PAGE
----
When Mazda’s director of motorsports John Doonan left to head up IMSA after Scott Atherton left, the automaker had to find a suitable replacement. Mazda not only has programs in professional motorsports, such as MX-5 Cup, SRO and IMSA, but also an extensive footprint in amateur racing. The marketing message that more Mazdas are road-raced on any given weekend than any other brand of car, is as much a mantra as it is a mission. No other OEM offers more programs and discounts and benefits to amateur racers than Mazda, and they fall under Cosgrove’s purview.
“I’m honored and excited to start this new role with Mazda,” said Cosgrove, in a statement released by the company. “Mazda has a storied history in motorsports and a strong presence with IMSA, MX-5 Cup and grassroots programs. The brand had a lot of success in 2019, highlighted by the Mazda Team Joest three-race win streak, and I’m very much looking forward to beginning my work with the Mazda Motorsports team and preparing for the 2020 racing season.”
We caught up with Cosgrove and posed a few questions to him shortly after he returned from the Rolex 24 Hours of Daytona, where the team finished second.
Q: First of all, congratulations on Mazda Team Joest’s performance at the 24 Hours of Daytona. Pole position, a lap record and a second-place finish was pretty strong. You’ve worked in the top tiers of racing, with positions at Penske Racing and Joe Gibbs Racing. What are the most notable differences between working for racing teams and working on the OEM side?
A: There are a couple big differences. First the shear pace of working on the team side is amazing. The amount of change that occurs in such a short period of time can be inspiring. On the OEM side, I was able to work on a wider variety of projects that are just not possible with a race team.
Q: Speaking of OEMs, you’ve worked for Ford and Toyota Racing Development. What was it that drew you to the director of motorsports position at Mazda, a smaller automotive manufacturer with less of a global footprint than Ford and Toyota?
A: I was attracted to the wide range of motorsports that Mazda was engaged in, from the grassroots programs all the way to the IMSA DPi. Mazda has a small team where everyone can have a big impact.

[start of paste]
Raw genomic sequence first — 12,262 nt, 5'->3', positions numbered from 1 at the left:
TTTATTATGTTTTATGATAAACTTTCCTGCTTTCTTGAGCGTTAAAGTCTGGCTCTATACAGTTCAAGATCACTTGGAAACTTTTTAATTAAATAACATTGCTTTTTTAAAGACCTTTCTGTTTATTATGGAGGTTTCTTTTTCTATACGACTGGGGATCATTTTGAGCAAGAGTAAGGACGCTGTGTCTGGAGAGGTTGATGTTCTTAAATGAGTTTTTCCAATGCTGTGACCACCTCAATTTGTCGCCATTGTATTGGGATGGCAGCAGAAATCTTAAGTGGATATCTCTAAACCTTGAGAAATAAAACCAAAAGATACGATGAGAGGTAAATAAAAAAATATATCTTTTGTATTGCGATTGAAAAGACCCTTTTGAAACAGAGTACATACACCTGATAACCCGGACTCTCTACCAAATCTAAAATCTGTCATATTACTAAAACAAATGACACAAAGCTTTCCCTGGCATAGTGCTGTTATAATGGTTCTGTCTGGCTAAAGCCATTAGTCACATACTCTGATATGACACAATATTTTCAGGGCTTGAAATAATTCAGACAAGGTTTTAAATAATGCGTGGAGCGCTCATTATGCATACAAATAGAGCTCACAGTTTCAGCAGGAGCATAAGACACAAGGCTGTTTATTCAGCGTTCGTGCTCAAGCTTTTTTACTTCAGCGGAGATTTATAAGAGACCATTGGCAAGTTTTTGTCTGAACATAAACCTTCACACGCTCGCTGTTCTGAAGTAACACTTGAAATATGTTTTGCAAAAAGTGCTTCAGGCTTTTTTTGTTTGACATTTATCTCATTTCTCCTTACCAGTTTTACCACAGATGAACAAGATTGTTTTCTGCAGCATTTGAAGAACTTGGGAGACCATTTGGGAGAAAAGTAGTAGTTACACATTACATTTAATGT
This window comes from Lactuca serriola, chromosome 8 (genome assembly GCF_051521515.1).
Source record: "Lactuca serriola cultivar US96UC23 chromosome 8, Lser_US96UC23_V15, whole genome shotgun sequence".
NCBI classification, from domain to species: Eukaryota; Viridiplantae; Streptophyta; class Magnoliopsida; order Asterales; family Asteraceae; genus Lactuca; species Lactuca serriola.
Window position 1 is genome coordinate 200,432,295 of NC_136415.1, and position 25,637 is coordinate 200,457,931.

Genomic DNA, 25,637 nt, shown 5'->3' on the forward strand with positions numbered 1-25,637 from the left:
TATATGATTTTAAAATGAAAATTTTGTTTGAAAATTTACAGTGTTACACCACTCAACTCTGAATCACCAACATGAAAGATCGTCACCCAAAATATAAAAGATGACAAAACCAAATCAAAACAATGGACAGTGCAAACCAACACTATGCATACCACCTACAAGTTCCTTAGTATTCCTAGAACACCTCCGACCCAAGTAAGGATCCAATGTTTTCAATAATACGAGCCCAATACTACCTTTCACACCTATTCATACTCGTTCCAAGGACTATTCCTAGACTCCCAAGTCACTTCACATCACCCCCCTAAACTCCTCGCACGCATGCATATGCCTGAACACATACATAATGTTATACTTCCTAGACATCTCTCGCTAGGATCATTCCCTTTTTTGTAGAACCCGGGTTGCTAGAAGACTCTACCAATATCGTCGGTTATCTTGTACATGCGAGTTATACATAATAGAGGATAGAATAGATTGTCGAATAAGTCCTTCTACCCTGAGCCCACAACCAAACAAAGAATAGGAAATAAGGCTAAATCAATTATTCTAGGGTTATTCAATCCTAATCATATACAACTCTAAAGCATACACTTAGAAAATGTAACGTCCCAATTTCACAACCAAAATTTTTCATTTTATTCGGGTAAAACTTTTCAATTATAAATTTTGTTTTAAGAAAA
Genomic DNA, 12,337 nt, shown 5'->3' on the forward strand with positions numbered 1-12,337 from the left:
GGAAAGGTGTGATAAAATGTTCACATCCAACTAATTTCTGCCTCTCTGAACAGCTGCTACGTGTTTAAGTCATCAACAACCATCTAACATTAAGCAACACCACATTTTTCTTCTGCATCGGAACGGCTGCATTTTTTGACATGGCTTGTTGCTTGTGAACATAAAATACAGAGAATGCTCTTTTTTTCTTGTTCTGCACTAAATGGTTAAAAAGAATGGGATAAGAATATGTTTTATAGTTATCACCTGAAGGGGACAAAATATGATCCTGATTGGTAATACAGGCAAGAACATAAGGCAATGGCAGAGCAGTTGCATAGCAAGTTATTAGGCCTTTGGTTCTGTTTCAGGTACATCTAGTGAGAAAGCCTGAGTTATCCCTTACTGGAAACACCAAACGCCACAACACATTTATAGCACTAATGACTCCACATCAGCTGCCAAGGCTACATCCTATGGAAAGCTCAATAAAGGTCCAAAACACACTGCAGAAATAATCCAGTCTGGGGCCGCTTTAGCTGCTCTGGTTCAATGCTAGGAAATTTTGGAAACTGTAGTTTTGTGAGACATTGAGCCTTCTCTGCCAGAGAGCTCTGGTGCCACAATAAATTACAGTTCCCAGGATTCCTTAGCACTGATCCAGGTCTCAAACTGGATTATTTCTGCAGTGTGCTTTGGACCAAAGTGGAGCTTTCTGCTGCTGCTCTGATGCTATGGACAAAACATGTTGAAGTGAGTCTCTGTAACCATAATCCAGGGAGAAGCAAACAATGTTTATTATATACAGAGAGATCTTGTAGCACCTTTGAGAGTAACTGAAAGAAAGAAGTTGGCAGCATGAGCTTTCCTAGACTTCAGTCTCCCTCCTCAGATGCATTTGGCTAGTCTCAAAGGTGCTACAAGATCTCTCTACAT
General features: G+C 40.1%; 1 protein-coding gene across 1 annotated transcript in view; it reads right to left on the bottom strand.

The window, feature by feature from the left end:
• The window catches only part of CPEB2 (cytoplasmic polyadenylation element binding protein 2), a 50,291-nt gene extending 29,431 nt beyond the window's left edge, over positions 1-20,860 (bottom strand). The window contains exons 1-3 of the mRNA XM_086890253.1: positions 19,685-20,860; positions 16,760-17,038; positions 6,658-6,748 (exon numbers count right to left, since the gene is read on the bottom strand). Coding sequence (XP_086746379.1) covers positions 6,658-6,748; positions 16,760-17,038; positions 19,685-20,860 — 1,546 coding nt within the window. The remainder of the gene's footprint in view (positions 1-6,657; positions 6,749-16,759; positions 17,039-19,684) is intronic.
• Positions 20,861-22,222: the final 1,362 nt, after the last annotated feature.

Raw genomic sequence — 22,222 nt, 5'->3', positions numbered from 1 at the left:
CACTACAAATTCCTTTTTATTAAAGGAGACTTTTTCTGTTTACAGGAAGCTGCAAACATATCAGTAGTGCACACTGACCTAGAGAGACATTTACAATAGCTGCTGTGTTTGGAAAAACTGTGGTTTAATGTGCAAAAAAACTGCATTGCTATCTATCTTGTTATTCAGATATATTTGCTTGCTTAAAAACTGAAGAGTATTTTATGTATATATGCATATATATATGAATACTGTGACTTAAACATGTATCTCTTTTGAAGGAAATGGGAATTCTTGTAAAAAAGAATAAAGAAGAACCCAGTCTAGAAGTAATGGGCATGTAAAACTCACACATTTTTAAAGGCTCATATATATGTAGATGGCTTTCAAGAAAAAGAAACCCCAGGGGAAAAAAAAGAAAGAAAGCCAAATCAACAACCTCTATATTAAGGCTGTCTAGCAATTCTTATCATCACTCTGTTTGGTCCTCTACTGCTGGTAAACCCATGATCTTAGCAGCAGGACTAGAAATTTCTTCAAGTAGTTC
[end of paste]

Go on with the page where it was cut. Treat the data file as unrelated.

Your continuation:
Q: When you took over as director of motorsports, Mazda had just debuted its Mazda3 TCR program. How is that going so far? What can we look forward to in 2020?
A: We encountered some development challenges on the Mazda3 TCR that unfortunately forced us to delay the competition side of the program until 2021. We have entered an additional phase of testing and development on the car and look forward to seeing the car competing on track next year.
Q: What were some of the more notable differences when moving from Toyota Racing Development to Mazda Motorsports?
A: One of the biggest differences is Mazda’s support in grassroots racing. From the relationship-building that David Cook does and the technical development of the car specifications that Josh Smith handles for us, Mazda has so many areas of the grassroots racing community covered. Scott Kaluza and all his guys in Irvine (Calif.) do a great job providing sales and technical support.
Q: You had to hit the ground running when you hired on in November, with testing and preparations for the 24 Hours of Daytona. Have you had much of a chance to become familiar with the grassroots side of things?
A: I have relied on our great team on the grassroots side to get me up to speed on all of our activities. As we move into the season, I hope to get out and experience it firsthand.
Q: What surprised you most about Mazda Motorsports’ grassroots racing?
A: I was really surprised by the depth of experience and expertise that we have on our competition parts team. I really feel that this group is so unique in the world of OEM motorsports. They really have a passion for seeing Mazdas run on track every weekend.
Q: The automobile industry, and motorsports by extension, are in the midst of massive global change, if not upheaval. What do you see as the biggest challenges to amateur and professional motorsports today?
A: I think that one of the biggest challenges is to remain accessible both financially and from an opportunity point of view. As an industry, we need to make sure that people can enjoy our cars in a competitive environment that can be somewhat affordable. This is why all of the MX-5-based programs are important to us.
Q: Everybody wants to know the answer to this question, but none of us has a crystal ball. What do you see as some of the things that must be done to keep motorsports relevant in the public sphere at the grassroots and professional levels?
A: I really feel that people need to engage in it firsthand. It is important to give people the opportunity to experience motorsports both as a fan at a track or as a participant at a track day event. It is the sights, the sounds, and the smells that get you hooked.
Q: You’re educated as a mechanical engineer, and you’ve worked on the nuts-and-bolts side of racing for decades. How does that experience inform you in your duties as director of motorsports, on the business and organizational side of things?
A: I have actually been involved in the senior management staff on both the race team and OEM side for some time now. When the teams were small, you needed to wear many different hats. I think that all of my experiences from running vehicle dynamics simulations to staring at data coming off the car at the track just add more tools to the toolbox for problem solving. My engineering background kind of forces me to be data driven.
Q: Have you purchased your very own Spec Miata yet?
A: Ha! Not yet. I have only had time to do a little rental karting with my boys in Mooresville (N.C.)